- Use icon indicators. Icons add visual markers to your data. For example, you could add a check mark to indicate observations that meet a target or an X to indicate observations that don’t. When inserting icons, remember that conditional formatting applies only to a column with data; that is, you can’t conditionally format a blank column based on information from another column. Also, the icons will not appear if you copy-paste your data into a Word document or presentation. To insert your table with icons into another document type, you need to paste as a picture. To add a column with an icon, do the following:
- Create a new column next to the data you want to apply the icon to and copy-paste the data into the new column.
- Select the data in this new column and in the toolbar above, click Conditional Formatting – New Rule.
- Under Edit the Rule Description, click on the Format Style drop-down menu and select Icon Sets. You can then choose your icons.
- Next to the Icon Style drop-down menu, click on Show Icon Only. This makes the number disappear from the column.
- Now you need to determine what rule you want to use to display the icon. For example, you want check marks to indicate all districts with current values greater than or equal to 72%.
- For the first line under Display each icon according to these rules, decide which icon you want to show when the cell value is greater than or equal to the target. You can change this by clicking on the drop-down menu under Icon. You want “Type” to be “Number”; then, if you have percentages, the value should indicate the decimal, in this case .72.
- For the next two icon rows, you can select No Cell Icon from the Icon drop-down.
- Click Ok.
- You can edit your rule by selecting the cell and then clicking Conditional Formatting – Manage Rules – Edit Rule.
f. You can use the same process to create a column that indicates X’s for observations below a target. See the following screenshot if you need help:
Add a Data Table to a Chart
One way to create a data table that includes both a visual presentation and the detailed data is to create a basic chart and add a data table to it.
To add a data table, simply select your chart and then select Chart Tools – Design at the top. Then click Add Chart Element – Data Table to have Excel autogenerate a data table below your chart. You can even automatically combine the key with the data table to reduce chart junk. Click Figure 1 below to download the Excel template.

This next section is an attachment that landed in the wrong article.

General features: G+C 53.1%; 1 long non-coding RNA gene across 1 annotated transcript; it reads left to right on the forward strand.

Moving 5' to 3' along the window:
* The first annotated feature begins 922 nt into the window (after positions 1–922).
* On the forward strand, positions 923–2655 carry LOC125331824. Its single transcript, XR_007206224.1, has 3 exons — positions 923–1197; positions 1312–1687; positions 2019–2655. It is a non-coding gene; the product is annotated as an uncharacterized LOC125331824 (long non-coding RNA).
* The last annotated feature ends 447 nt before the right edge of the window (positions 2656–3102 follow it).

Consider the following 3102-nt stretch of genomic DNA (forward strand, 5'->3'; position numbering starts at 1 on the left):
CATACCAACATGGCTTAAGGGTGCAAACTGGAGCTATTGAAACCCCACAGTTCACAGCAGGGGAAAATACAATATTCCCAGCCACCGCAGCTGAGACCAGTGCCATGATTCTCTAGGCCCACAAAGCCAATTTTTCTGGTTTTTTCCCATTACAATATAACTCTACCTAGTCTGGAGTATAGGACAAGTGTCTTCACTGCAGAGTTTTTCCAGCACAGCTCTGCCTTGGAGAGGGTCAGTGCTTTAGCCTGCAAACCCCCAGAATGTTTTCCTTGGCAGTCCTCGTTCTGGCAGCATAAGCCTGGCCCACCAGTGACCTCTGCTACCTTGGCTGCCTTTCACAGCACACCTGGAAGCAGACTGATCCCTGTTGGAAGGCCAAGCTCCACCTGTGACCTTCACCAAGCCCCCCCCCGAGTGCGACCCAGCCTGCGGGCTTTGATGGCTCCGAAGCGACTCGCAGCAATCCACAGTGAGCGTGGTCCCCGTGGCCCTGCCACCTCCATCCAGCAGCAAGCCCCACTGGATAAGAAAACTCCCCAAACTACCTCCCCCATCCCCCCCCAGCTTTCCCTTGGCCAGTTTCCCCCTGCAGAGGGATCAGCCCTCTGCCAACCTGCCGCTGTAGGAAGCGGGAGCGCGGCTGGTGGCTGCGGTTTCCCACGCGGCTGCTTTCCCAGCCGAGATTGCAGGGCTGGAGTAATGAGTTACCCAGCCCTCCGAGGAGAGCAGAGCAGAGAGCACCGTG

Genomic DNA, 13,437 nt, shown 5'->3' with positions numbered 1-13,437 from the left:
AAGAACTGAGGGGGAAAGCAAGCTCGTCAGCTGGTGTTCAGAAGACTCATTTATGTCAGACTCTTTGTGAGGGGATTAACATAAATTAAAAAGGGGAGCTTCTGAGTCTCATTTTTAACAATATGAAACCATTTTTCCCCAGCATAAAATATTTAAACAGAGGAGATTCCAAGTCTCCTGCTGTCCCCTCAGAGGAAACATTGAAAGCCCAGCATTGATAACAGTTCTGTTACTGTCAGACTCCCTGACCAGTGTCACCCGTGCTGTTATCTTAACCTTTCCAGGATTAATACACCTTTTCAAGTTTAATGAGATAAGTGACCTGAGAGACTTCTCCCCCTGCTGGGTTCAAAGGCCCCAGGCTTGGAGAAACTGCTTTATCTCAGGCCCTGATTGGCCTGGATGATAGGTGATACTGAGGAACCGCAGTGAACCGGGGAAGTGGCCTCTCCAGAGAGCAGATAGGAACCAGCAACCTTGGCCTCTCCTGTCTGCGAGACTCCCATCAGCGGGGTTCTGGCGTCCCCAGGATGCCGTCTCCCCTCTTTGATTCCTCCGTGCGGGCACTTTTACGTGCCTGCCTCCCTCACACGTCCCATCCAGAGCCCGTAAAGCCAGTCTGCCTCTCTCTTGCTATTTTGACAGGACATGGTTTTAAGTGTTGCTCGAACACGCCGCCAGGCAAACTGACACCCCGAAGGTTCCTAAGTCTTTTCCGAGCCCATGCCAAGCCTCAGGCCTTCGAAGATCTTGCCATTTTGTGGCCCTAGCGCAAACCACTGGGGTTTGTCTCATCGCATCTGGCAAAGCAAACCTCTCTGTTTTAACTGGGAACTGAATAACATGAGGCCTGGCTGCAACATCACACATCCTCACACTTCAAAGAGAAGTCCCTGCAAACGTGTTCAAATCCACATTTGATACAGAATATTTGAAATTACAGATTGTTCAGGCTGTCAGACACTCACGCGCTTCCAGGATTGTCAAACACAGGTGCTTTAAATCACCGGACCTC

Figure 1: Example of Chart with Auto-Generated Data Table
Tableau is a dynamic tool with many capabilities. Tableau Public is the free version, which has advanced capabilities but requires that all data be public.
Accessing the Tool
Download Tableau Public (free).
Tips for Creating Effective Tables
- Get comfortable with Tableau’s “shelves” system, a drag-and-drop interface for variables. Moving elements to different shelves can dramatically change the display; experiment until you find a good fit.
- Experiment with the Color shelf for your data, which includes categorical and gradient features in attractive (and not-Excel!) themes.
- For the free Tableau Public software, any saved workbooks are available online to the public—so do not use it for confidential data!
- For very large datasets or private data services, Tableau requires the purchase of a Tableau plan.
- When embedding this application, be aware that applications headings may appear that could be distracting for users.
Suggest Additional Tools or Resources
Are their additional data table tools or resources that you use to present data effectively? Let us know your suggestions for tools or resources we might include in this toolkit.